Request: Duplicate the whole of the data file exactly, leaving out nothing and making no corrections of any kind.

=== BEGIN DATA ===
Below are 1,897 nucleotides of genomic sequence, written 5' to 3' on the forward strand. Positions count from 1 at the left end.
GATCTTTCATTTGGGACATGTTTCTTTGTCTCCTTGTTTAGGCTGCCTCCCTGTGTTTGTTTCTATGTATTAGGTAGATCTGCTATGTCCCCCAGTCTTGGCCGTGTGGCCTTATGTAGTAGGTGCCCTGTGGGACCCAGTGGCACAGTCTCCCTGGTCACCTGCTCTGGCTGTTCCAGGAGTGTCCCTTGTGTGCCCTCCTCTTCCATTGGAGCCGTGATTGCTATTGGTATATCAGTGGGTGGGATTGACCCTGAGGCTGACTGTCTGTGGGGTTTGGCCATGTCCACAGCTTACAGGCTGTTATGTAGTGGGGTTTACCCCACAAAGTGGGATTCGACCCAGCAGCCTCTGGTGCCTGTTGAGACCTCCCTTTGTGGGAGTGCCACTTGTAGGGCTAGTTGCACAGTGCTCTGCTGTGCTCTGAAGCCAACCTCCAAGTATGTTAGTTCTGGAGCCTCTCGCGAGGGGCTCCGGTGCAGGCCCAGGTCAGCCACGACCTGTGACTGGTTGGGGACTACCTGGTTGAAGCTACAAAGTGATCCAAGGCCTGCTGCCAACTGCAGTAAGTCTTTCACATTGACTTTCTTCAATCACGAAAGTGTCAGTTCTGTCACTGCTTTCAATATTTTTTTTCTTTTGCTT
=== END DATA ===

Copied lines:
Below are 1,897 nucleotides of genomic sequence, written 5' to 3' on the forward strand. Positions count from 1 at the left end.
GATCTTTCATTTGGGACATGTTTCTTTGTCTCCTTGTTTAGGCTGCCTCCCTGTGTTTGTTTCTATGTATTAGGTAGATCTGCTATGTCCCCCAGTCTTGGCCGTGTGGCCTTATGTAGTAGGTGCCCTGTGGGACCCAGTGGCACAGTCTCCCTGGTCACCTGCTCTGGCTGTTCCAGGAGTGTCCCTTGTGTGCCCTCCTCTTCCATTGGAGCCGTGATTGCTATTGGTATATCAGTGGGTGGGATTGACCCTGAGGCTGACTGTCTGTGGGGTTTGGCCATGTCCACAGCTTACAGGCTGTTATGTAGTGGGGTTTACCCCACAAAGTGGGATTCGACCCAGCAGCCTCTGGTGCCTGTTGAGACCTCCCTTTGTGGGAGTGCCACTTGTAGGGCTAGTTGCACAGTGCTCTGCTGTGCTCTGAAGCCAACCTCCAAGTATGTTAGTTCTGGAGCCTCTCGCGAGGGGCTCCGGTGCAGGCCCAGGTCAGCCACGACCTGTGACTGGTTGGGGACTACCTGGTTGAAGCTACAAAGTGATCCAAGGCCTGCTGCCAACTGCAGTAAGTCTTTCACATTGACTTTCTTCAATCACGAAAGTGTCAGTTCTGTCACTGCTTTCAATATTTTTTTTCTTTTGCTT